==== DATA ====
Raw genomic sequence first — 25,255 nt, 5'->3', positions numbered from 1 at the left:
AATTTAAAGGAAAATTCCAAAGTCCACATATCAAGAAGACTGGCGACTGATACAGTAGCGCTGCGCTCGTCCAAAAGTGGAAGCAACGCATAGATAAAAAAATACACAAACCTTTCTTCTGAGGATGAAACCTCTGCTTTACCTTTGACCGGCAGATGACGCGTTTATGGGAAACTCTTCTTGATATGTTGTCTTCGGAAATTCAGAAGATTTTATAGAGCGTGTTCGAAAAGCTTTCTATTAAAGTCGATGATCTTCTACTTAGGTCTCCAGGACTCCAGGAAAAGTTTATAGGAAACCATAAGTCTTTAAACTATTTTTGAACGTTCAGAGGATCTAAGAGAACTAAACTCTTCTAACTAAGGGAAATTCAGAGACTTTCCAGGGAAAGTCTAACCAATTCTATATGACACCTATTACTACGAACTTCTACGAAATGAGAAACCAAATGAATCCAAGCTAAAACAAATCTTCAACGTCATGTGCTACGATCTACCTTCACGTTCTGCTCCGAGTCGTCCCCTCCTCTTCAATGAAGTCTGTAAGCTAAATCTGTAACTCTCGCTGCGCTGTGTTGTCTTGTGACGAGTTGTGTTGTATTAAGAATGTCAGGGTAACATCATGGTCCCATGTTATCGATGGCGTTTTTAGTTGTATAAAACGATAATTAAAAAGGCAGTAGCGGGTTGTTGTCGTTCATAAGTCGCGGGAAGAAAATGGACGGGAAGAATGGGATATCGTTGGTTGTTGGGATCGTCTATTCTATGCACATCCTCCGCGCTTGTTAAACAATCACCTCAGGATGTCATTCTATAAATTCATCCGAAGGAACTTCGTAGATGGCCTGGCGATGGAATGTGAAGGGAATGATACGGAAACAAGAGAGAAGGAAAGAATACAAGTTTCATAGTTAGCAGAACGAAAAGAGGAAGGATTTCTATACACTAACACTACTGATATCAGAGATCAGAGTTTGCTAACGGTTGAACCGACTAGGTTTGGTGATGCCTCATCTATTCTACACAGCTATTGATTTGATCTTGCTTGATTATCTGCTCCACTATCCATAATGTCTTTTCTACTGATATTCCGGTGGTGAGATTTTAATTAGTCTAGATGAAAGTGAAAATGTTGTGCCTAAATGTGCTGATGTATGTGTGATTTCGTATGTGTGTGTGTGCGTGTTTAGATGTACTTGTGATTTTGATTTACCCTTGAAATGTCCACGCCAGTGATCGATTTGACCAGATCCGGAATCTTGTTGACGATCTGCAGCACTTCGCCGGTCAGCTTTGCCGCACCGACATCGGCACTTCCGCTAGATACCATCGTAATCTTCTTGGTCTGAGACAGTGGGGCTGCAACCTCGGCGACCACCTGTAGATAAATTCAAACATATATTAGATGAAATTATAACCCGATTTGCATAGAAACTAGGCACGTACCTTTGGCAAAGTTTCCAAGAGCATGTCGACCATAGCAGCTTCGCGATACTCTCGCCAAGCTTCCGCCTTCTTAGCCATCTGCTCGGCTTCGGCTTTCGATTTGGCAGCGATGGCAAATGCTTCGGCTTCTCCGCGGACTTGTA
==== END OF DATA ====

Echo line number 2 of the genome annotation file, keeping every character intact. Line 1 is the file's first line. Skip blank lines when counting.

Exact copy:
AATTTAAAGGAAAATTCCAAAGTCCACATATCAAGAAGACTGGCGACTGATACAGTAGCGCTGCGCTCGTCCAAAAGTGGAAGCAACGCATAGATAAAAAAATACACAAACCTTTCTTCTGAGGATGAAACCTCTGCTTTACCTTTGACCGGCAGATGACGCGTTTATGGGAAACTCTTCTTGATATGTTGTCTTCGGAAATTCAGAAGATTTTATAGAGCGTGTTCGAAAAGCTTTCTATTAAAGTCGATGATCTTCTACTTAGGTCTCCAGGACTCCAGGAAAAGTTTATAGGAAACCATAAGTCTTTAAACTATTTTTGAACGTTCAGAGGATCTAAGAGAACTAAACTCTTCTAACTAAGGGAAATTCAGAGACTTTCCAGGGAAAGTCTAACCAATTCTATATGACACCTATTACTACGAACTTCTACGAAATGAGAAACCAAATGAATCCAAGCTAAAACAAATCTTCAACGTCATGTGCTACGATCTACCTTCACGTTCTGCTCCGAGTCGTCCCCTCCTCTTCAATGAAGTCTGTAAGCTAAATCTGTAACTCTCGCTGCGCTGTGTTGTCTTGTGACGAGTTGTGTTGTATTAAGAATGTCAGGGTAACATCATGGTCCCATGTTATCGATGGCGTTTTTAGTTGTATAAAACGATAATTAAAAAGGCAGTAGCGGGTTGTTGTCGTTCATAAGTCGCGGGAAGAAAATGGACGGGAAGAATGGGATATCGTTGGTTGTTGGGATCGTCTATTCTATGCACATCCTCCGCGCTTGTTAAACAATCACCTCAGGATGTCATTCTATAAATTCATCCGAAGGAACTTCGTAGATGGCCTGGCGATGGAATGTGAAGGGAATGATACGGAAACAAGAGAGAAGGAAAGAATACAAGTTTCATAGTTAGCAGAACGAAAAGAGGAAGGATTTCTATACACTAACACTACTGATATCAGAGATCAGAGTTTGCTAACGGTTGAACCGACTAGGTTTGGTGATGCCTCATCTATTCTACACAGCTATTGATTTGATCTTGCTTGATTATCTGCTCCACTATCCATAATGTCTTTTCTACTGATATTCCGGTGGTGAGATTTTAATTAGTCTAGATGAAAGTGAAAATGTTGTGCCTAAATGTGCTGATGTATGTGTGATTTCGTATGTGTGTGTGTGCGTGTTTAGATGTACTTGTGATTTTGATTTACCCTTGAAATGTCCACGCCAGTGATCGATTTGACCAGATCCGGAATCTTGTTGACGATCTGCAGCACTTCGCCGGTCAGCTTTGCCGCACCGACATCGGCACTTCCGCTAGATACCATCGTAATCTTCTTGGTCTGAGACAGTGGGGCTGCAACCTCGGCGACCACCTGTAGATAAATTCAAACATATATTAGATGAAATTATAACCCGATTTGCATAGAAACTAGGCACGTACCTTTGGCAAAGTTTCCAAGAGCATGTCGACCATAGCAGCTTCGCGATACTCTCGCCAAGCTTCCGCCTTCTTAGCCATCTGCTCGGCTTCGGCTTTCGATTTGGCAGCGATGGCAAATGCTTCGGCTTCTCCGCGGACTTGTA